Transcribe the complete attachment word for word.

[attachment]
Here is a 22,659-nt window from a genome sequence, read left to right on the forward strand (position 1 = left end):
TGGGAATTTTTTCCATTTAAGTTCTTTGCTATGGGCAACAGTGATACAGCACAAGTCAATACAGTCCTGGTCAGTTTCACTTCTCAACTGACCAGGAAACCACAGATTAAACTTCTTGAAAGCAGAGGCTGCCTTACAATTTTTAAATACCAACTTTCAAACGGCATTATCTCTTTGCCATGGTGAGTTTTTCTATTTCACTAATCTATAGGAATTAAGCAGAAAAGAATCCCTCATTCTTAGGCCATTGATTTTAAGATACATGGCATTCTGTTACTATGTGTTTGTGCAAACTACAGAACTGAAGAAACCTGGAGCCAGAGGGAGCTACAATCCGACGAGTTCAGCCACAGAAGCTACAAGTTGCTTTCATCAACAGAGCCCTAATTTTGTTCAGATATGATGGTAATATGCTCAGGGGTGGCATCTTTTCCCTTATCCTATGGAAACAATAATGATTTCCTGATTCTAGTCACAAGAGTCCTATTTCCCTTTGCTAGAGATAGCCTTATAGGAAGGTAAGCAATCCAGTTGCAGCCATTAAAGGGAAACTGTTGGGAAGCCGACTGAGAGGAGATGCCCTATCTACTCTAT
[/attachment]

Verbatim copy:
Here is a 22,659-nt window from a genome sequence, read left to right on the forward strand (position 1 = left end):
TGGGAATTTTTTCCATTTAAGTTCTTTGCTATGGGCAACAGTGATACAGCACAAGTCAATACAGTCCTGGTCAGTTTCACTTCTCAACTGACCAGGAAACCACAGATTAAACTTCTTGAAAGCAGAGGCTGCCTTACAATTTTTAAATACCAACTTTCAAACGGCATTATCTCTTTGCCATGGTGAGTTTTTCTATTTCACTAATCTATAGGAATTAAGCAGAAAAGAATCCCTCATTCTTAGGCCATTGATTTTAAGATACATGGCATTCTGTTACTATGTGTTTGTGCAAACTACAGAACTGAAGAAACCTGGAGCCAGAGGGAGCTACAATCCGACGAGTTCAGCCACAGAAGCTACAAGTTGCTTTCATCAACAGAGCCCTAATTTTGTTCAGATATGATGGTAATATGCTCAGGGGTGGCATCTTTTCCCTTATCCTATGGAAACAATAATGATTTCCTGATTCTAGTCACAAGAGTCCTATTTCCCTTTGCTAGAGATAGCCTTATAGGAAGGTAAGCAATCCAGTTGCAGCCATTAAAGGGAAACTGTTGGGAAGCCGACTGAGAGGAGATGCCCTATCTACTCTAT